The second client for today was having trouble accessing their email. As is sometimes the case, I couldn't tell exactly why this was, but it appeared that after years of using the stored password in their email program, something had changed. My first test of logging in via webmail showed that it wasn't their email program that causing the troubles,though. Using the passwords we thought were correct still resulted in the error, "unknown user or invalid password."
When the cause of a problem is not obvious, I typically move on to finding a solution by changing something fundamental. In this case, that meant changing the passwords for the email accounts. I did this with one account and then tested it in webmail. Sure enough, I was able to log in correctly. So, for whatever reason, the passwords the clients thought they had were no longer correct. I then changed the passwords for two other effected accounts. Then I re-loaded the correct information into their email client.
Easy to forget passwords and a master password list
Of course, one of the issues with stored passwords is the same thing we experience with speed dials on our telephones -- eventually we forget the associated usernames, passwords or telephone numbers. One way of protecting yourself is to keep a list of passwords available in case you need them. You don't want to do this on paper, though, unless you have a secure place to store the list. There are several password "vault" programs available for Windows and Mac, but you might find that saving your passwords in a password protected MS Word or Excel spreadsheet might work, too. Make sure the master password you choose for this file is pretty secure, using letters, numbers and symbols. The security on these documents isn't perfect, but it is good enough to keep out all but determined hackers.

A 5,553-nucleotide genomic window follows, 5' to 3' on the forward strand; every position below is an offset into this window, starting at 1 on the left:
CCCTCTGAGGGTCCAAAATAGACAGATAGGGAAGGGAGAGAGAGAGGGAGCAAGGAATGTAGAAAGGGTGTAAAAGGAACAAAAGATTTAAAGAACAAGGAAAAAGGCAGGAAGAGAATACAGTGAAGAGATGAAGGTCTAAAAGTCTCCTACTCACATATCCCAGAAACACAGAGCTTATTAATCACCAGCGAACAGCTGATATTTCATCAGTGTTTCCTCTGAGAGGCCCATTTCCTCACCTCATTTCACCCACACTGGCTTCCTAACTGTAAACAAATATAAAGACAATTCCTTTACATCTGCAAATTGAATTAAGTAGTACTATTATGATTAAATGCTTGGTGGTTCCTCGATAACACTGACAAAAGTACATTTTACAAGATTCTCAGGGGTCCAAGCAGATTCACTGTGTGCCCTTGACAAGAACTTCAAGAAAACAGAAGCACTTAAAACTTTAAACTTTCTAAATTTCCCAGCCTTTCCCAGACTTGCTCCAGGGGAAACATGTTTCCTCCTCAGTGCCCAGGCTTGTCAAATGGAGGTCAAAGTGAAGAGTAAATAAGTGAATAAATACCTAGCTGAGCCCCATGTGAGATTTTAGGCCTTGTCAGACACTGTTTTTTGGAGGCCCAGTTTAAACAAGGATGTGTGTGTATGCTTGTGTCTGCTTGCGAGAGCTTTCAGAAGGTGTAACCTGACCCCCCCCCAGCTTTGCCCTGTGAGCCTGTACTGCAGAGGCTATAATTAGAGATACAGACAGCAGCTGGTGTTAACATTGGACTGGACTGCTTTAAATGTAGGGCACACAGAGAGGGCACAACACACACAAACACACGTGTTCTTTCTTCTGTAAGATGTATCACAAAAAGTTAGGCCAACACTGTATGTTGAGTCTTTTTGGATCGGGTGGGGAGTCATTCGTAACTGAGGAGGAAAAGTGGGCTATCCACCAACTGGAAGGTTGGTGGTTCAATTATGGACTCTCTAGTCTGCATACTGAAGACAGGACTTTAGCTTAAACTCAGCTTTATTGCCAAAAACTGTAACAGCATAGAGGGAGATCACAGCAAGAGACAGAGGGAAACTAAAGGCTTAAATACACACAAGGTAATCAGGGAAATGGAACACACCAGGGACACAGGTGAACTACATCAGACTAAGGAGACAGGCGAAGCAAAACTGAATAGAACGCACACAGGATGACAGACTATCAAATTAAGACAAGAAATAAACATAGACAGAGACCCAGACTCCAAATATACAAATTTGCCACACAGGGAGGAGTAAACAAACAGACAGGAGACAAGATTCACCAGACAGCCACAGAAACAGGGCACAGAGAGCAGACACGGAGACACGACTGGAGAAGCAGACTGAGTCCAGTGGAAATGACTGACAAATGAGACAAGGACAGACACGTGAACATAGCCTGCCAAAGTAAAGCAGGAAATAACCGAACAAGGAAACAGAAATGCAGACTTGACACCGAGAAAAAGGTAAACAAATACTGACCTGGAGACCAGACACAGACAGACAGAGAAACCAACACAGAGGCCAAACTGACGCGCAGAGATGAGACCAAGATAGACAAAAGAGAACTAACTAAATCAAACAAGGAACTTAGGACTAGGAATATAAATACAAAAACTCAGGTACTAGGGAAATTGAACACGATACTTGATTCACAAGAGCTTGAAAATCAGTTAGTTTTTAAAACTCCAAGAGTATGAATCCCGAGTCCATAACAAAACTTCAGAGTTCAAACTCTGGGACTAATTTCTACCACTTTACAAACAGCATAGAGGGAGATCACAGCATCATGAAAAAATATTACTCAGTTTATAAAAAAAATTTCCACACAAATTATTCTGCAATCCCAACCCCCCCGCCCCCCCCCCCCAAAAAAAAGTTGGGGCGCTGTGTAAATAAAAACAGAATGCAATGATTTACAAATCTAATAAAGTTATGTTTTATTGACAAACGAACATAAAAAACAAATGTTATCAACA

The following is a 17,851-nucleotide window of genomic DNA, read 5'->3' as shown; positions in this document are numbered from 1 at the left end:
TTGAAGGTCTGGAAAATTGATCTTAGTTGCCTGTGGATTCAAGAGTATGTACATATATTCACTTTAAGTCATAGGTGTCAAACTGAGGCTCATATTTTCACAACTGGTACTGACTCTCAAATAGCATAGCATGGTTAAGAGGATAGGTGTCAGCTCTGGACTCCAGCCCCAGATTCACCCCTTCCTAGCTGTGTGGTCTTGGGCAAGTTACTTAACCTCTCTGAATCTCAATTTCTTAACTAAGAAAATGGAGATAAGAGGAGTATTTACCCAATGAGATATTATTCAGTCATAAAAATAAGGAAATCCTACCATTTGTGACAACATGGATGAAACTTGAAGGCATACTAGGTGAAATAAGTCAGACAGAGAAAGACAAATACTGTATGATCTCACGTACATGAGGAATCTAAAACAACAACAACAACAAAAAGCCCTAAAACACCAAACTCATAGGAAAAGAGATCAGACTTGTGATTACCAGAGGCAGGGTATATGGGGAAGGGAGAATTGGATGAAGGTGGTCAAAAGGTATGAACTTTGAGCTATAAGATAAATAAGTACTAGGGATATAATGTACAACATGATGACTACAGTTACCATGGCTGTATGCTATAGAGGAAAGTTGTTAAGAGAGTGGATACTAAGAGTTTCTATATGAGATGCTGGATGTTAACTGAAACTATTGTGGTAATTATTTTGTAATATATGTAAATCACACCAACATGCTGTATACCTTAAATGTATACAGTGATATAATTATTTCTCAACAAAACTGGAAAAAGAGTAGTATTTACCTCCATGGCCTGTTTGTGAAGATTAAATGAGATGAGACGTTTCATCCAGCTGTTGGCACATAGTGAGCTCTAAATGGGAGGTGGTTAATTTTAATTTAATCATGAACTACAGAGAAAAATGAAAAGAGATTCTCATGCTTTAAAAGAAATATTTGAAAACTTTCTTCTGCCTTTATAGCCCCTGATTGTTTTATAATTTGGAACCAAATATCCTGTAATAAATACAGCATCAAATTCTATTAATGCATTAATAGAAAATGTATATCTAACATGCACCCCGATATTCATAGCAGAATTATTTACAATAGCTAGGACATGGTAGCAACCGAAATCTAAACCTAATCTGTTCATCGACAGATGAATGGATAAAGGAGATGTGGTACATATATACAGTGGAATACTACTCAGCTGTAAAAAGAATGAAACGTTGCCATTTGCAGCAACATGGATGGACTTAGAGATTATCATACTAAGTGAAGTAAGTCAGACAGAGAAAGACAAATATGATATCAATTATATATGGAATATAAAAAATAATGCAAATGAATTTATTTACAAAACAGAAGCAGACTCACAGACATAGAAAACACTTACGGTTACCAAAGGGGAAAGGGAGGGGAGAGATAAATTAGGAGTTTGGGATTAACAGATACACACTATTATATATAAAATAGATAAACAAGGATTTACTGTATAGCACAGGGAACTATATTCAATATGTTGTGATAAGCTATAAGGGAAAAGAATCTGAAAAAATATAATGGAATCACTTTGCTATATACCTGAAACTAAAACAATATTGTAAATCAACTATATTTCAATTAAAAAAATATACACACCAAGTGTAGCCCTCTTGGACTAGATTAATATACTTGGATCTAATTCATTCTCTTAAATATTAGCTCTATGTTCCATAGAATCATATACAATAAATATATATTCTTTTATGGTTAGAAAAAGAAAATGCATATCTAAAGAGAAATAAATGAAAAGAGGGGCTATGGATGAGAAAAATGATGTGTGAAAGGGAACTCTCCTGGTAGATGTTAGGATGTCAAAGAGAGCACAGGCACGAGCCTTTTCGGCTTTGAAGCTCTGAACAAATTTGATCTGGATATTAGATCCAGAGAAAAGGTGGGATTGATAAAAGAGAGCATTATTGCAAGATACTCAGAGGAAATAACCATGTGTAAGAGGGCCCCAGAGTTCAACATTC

Passwords that serve multiple purposes
On another password note, it is important to remember that changing one password can effect other services. I know from experience with my clients that on AT&T Broadband services (formerly SBC Global) the password for your main email address is also the password for your DSL account. Changing your email address can result in knocking out your entire Internet connection if you are using PPPoE (Point to Point Protocol over Ethernet)or a router that uses PPPoE. Before changing a password be sure to investigate any other services that might rely on that password.
Change passwords frequently
As much trouble as it might be, one of the best ways to insure higher security on your online accounts is changing your passwords regularly. Make sure the passwords are as secure as you can make them, while still being able to remember them. Changes in uppercase and lowercase, replacing letters with numbers and using symbols increases the security of a password dramatically. Finally, don't use the same password for all your services. This would allow someone to access nearly all of your accounts, once they discover your "usual" password. At the very least, don't use your "usual" password for critical accounts like banking, brokerage, insurance or medial accounts. These are too important to trust to anything but a unique, secure password.
Where do you change passwords?
Unfortunately, there is no simple answer to this question. Each web site, each system usually has their own method for changing passwords and some are difficult to find. In some cases, you might need to contact the service via phone or email to learn how to change your password. If it isn't obvious, try searching the sites help pages.
Do you have any questions about passwords? Leave them as comments. I would love to hear your most pressing questions. Click the word Comments, below.